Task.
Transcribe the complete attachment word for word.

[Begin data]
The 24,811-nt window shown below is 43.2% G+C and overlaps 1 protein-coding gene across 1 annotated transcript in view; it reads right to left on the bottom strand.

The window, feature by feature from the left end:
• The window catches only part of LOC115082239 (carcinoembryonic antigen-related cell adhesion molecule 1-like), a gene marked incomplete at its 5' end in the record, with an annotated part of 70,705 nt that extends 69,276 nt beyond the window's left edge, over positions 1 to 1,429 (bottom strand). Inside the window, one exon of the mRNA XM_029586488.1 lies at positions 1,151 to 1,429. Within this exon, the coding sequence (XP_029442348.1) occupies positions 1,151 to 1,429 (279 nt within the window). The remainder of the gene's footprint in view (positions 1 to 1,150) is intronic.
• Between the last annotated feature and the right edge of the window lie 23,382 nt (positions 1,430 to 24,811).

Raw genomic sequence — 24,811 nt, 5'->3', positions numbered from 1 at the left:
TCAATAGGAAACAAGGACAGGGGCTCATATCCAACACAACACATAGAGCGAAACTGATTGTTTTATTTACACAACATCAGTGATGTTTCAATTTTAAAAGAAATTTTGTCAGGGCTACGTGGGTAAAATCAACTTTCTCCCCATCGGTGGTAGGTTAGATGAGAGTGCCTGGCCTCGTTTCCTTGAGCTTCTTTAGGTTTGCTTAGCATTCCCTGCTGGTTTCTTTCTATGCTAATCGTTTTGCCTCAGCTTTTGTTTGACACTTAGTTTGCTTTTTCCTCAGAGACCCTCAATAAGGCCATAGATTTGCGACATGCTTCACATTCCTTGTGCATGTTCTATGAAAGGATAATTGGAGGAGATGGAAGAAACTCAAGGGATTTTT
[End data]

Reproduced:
The 24,811-nt window shown below is 43.2% G+C and overlaps 1 protein-coding gene across 1 annotated transcript in view; it reads right to left on the bottom strand.

The window, feature by feature from the left end:
• The window catches only part of LOC115082239 (carcinoembryonic antigen-related cell adhesion molecule 1-like), a gene marked incomplete at its 5' end in the record, with an annotated part of 70,705 nt that extends 69,276 nt beyond the window's left edge, over positions 1 to 1,429 (bottom strand). Inside the window, one exon of the mRNA XM_029586488.1 lies at positions 1,151 to 1,429. Within this exon, the coding sequence (XP_029442348.1) occupies positions 1,151 to 1,429 (279 nt within the window). The remainder of the gene's footprint in view (positions 1 to 1,150) is intronic.
• Between the last annotated feature and the right edge of the window lie 23,382 nt (positions 1,430 to 24,811).

Raw genomic sequence — 24,811 nt, 5'->3', positions numbered from 1 at the left:
TCAATAGGAAACAAGGACAGGGGCTCATATCCAACACAACACATAGAGCGAAACTGATTGTTTTATTTACACAACATCAGTGATGTTTCAATTTTAAAAGAAATTTTGTCAGGGCTACGTGGGTAAAATCAACTTTCTCCCCATCGGTGGTAGGTTAGATGAGAGTGCCTGGCCTCGTTTCCTTGAGCTTCTTTAGGTTTGCTTAGCATTCCCTGCTGGTTTCTTTCTATGCTAATCGTTTTGCCTCAGCTTTTGTTTGACACTTAGTTTGCTTTTTCCTCAGAGACCCTCAATAAGGCCATAGATTTGCGACATGCTTCACATTCCTTGTGCATGTTCTATGAAAGGATAATTGGAGGAGATGGAAGAAACTCAAGGGATTTTT